Is Marijuana Legal in Tennessee – Read These Key Tennessee Marijuana Laws

Marijuana is currently illegal in Tennessee for both medical and recreational uses, including cultivation and possession. However, CBD products that contain ≤0.3% THC are presently allowed for individuals who suffer from seizures.

Table of Contents

What Are the Laws for Medical and Recreational Marijuana?

Currently, any amount of marijuana possession is treated as a misdemeanor with ≤12 months of prison time and a fine of ≤$2,500. Cultivation can lead to even steeper sentences, with between one and six years in prison. Each additional plant being grown makes the penalties harsher.

Up until 2016, any third-time possession charges were treated as felonies — the legislature downgraded third and subsequent convictions to misdemeanors.

Though efforts are currently underway to get Tennessee to decriminalize marijuana, decriminalization has not found a home here. Ordinances passed in 2016 that gave officers the right to charge someone with a civil infraction for cannabis possession were overturned shortly after being passed.

Fortunately, in October 2022, President Biden granted a federal pardon for all simple marijuana possession charges. This is progress, even though it has not changed Tennessee’s state laws.

How Much Can You Have on You?

Unfortunately, there is no stated minimum to the amount of marijuana you can carry in Tennessee. Possession of anything up to a half-ounce can lead to up to a year of jail time.

The State of Tennessee’s Cannabis Reform Prospects

At the time of writing, Tennessee is one of just 13 states that do not have a medical cannabis program and is one of 19 states that puts people in prison for possessing small amounts of marijuana.

In 2022, the legislature was not able to push any type of cannabis policy reform through the state congress, despite the majority of Tennessee voters supporting reform. In particular, 81% of Tennesseans are in favor of allowing doctors and patients to make their own decisions on using medical cannabis.

In fact, 2022 saw several bills introduced to Congress that would have legalized medical cannabis and legalized and decriminalized recreational cannabis. None made it past committee hearings.

2021’s Approval of SB 118

In 2021, SB 188 passed the legislature to create the Tennessee Medical Cannabis Commission, an organization that studies medical cannabis. This bill expanded on the state’s CBD law by broadening it to conditions beyond epilepsy and by raising the THC limit to 0.9%. This protects anyone enrolled in the program from prosecution. All products have to be purchased at state-licensed dispensaries in states with reciprocity provisions (which allow cannabis products to be transported to Tennessee).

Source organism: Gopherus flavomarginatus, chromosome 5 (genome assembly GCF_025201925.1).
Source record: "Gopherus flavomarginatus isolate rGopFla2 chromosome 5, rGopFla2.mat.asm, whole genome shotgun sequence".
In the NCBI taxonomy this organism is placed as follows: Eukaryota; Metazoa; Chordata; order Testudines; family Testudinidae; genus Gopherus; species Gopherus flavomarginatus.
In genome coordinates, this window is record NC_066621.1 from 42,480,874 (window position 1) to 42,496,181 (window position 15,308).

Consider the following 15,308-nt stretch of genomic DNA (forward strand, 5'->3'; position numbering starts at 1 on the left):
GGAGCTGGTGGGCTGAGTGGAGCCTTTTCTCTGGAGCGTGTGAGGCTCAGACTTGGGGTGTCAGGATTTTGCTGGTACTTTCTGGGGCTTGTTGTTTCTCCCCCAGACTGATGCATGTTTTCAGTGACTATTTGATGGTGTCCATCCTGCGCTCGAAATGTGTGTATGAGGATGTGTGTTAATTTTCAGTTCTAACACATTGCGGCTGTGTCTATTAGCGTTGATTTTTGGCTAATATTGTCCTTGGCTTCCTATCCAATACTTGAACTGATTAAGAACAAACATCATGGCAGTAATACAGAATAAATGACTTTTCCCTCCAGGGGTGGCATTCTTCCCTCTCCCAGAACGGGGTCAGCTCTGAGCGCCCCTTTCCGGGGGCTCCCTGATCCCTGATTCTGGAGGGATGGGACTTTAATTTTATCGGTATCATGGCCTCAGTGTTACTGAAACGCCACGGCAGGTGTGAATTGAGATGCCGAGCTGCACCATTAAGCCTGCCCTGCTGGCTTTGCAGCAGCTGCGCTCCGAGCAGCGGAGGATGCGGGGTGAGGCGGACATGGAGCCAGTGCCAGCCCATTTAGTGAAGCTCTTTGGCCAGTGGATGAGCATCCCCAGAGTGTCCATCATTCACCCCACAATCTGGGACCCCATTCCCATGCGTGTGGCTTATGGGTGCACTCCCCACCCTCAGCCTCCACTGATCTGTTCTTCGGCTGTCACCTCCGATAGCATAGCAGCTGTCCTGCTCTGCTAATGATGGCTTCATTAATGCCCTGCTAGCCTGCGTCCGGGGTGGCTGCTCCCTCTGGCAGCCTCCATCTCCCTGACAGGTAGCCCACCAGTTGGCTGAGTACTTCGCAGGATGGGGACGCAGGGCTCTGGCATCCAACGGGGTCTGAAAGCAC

In January 2022, the legislature received a recommendation from the Tennessee Medical Cannabis Commission to improve the high-CBD/low-THC program. The committee recommended that the state include vapors, edibles, patches, oils, and tinctures in its approved cannabis forms, but not dried flower.

The committee failed to act on any of its recommendations.

Racial Disparity in Cannabis Enforcement

As is the trend in other places like NYC, cannabis enforcement appears to target blacks more than whites. In 2018, the ACLU released a report stating that blacks were more than three times more likely to be arrested for cannabis than whites, despite similar use rates.

Legalization cannot completely eradicate disparities, but it certainly can lower the number of cannabis arrests. Proof of concept lies in the fact that five out of the seven states with the best records on disparity have legalization laws in effect.

Tennessee’s Cannabis Policy Reform Through the Decades

In 1981, Tennessee passed HB 314, which formed a therapeutic research program that investigated the use of cannabis to alleviate suffering due to radiology, glaucoma, and chemotherapy. This law lasted until it was repealed in 1992.

In 2015, then-governor Bill Haslam officially made SB 280 law. This law allowed cannabis use for treating several carefully considered conditions like epilepsy. Unfortunately, since no legal sale was permitted in the state, residents would have to travel out of Tennessee to obtain marijuana.

In 2016, Tennessee passed HB 2144 in May 2016, which upped the legal THC limit of CBD oil to 0.9%.

In 2017, HB 1164 modified the state’s industrial hemp law to allow hemp with ≤0.3% THC to be allowed. Hemp growers must be state-licensed to grow.

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JJ Smoak

Brooklyn native, accent-having, travel lover, wordsmith and bud enthusiast. Versed from the streets of NYC, mixed with some world influence, writer/editor and medical user extraordinaire, JJ is here to tell you like it is and guide you to the finest. Brooklyn's favorite feminine stoner, your neighborhood contributor, wrapping leaves like a bandage and bringing you along for the ride.

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